Hoja Nasreddin Afandi

“Being an Uzbek, one of the popular themes in the lore of the area I am from is that the rich are greedy and silly and the poor often teach them a lesson. In that regard, one of the folk stories commonly told is that of Hoja Nasreddin Afandi. To be exact, many stories. This was lore but has been since written down and published a lot, of course, as most folklore. Hoja is a title given for making a hajj (pilgrimage to Mecca). Nasreddin is also known as Nasreddin Afandi, or just Afandi, depending on the story being told. Whenever, a story “favorably” depicts Nasreddin as a trickster and shrewd defender of the oppressed, he is either called by his first name Nasreddin or by both his first name and the title, Hoja Nasreddin. However, when the story has him as a butt of a joke, then he goes simply by Afandi. He is so popular in Central Asia, the Middle East, and Northern Africa, that Afandi became a name for a simpleton in Uzbek, Tajiki, and Farsi. It is not unusual to hear people call somebody “Afandi” for being silly and naive.”

“Hoja Nasreddin has inspired countless books and movies. Today, he continues to be an enduring character in the oral tradition of modern Uzbekistan, Tajikistan, Afghanistan, Iran, Kazakhstan, Turkey, Azerbaijan, Egypt, and so on. His exploits fascinate people for the same reasons all over the globe. He is the clever underdog, always managing to humiliate the bumbling authorities and fanatics, who are hell bent on capturing or killing him. What is particularly interesting is that Hoja Nasreddin is explicitly non-violent, and wins time and again on his wits alone. To the sheer delight of audiences, who are sometimes rolling with sidesplitting laughter. Nasreddin is immortalized in several monuments in Bukhara, Moscow, and elsewhere, and a person cannot ignore Nasreddin in their studies of the region.”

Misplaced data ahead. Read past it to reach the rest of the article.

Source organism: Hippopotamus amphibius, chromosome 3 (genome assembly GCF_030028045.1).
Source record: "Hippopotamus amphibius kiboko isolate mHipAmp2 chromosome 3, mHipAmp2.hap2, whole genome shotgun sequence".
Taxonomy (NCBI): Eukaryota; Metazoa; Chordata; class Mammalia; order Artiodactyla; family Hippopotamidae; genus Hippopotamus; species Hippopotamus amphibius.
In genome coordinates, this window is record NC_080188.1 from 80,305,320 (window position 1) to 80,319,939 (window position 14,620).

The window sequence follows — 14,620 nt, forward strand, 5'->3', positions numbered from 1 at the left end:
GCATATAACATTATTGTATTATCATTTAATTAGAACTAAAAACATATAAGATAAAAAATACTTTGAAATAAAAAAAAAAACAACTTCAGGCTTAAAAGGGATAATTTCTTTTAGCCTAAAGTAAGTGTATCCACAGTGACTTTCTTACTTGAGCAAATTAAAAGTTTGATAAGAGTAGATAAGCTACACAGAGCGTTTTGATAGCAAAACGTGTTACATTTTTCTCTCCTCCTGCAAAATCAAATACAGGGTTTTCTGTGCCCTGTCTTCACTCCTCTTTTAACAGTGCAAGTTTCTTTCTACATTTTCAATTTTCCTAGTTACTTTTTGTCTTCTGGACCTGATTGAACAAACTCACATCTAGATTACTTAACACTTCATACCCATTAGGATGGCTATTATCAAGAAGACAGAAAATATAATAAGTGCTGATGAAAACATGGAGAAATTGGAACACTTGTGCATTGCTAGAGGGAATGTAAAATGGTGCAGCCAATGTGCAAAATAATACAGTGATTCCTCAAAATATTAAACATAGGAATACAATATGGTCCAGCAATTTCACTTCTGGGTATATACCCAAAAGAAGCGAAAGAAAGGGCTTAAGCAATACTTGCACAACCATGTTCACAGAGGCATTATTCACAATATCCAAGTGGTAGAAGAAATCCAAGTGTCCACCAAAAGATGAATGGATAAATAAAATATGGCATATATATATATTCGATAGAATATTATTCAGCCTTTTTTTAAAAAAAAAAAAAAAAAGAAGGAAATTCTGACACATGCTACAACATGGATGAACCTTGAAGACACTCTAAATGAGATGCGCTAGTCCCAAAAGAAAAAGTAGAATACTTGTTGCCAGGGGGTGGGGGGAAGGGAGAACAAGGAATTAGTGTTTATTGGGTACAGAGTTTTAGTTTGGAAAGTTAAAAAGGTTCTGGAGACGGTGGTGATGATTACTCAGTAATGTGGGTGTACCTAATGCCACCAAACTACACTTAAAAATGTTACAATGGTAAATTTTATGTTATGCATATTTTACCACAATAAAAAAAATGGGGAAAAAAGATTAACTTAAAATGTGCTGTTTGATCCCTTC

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Though the informant does not remember any specific stories involving Hoja Nasreddin, she considers him to be a significant part of her upbringing in Uzbekistan, and later in Russia. Nasreddin can be seen to represent the common man – for although he is very wise and sagacious, many of his efforts in the stories that the informant recalls involve him resisting the rich and oppressive through non-violent resistance, trickery, and perseverance. In other words, he is basically the equivalent of a Robin Hood character for the region. Both his character, and the stories he appears in are infinitely relatable, on a variety of levels, given that they are often humorous, but at the same time convey a lesson or moral message. Although Nasreddin is believed to be a historical figure, his true origin is unclear, given the fact that many countries in the area claim him for themselves. This manifests itself in a variety of spellings for his name – Hoja, Hodja, Kodja, Mullah, etc.. – are all the same character. His widespread legacy has made him transcend history and become a legendary figure, a proud part of the national canon of many countries in Eastern Europe and the Middle East.


More information on Nasreddin can be found in the book:

Hengirmen, Mehmet. Nasreddin Hodja Stories. Ankara: Engin, 1995. Print.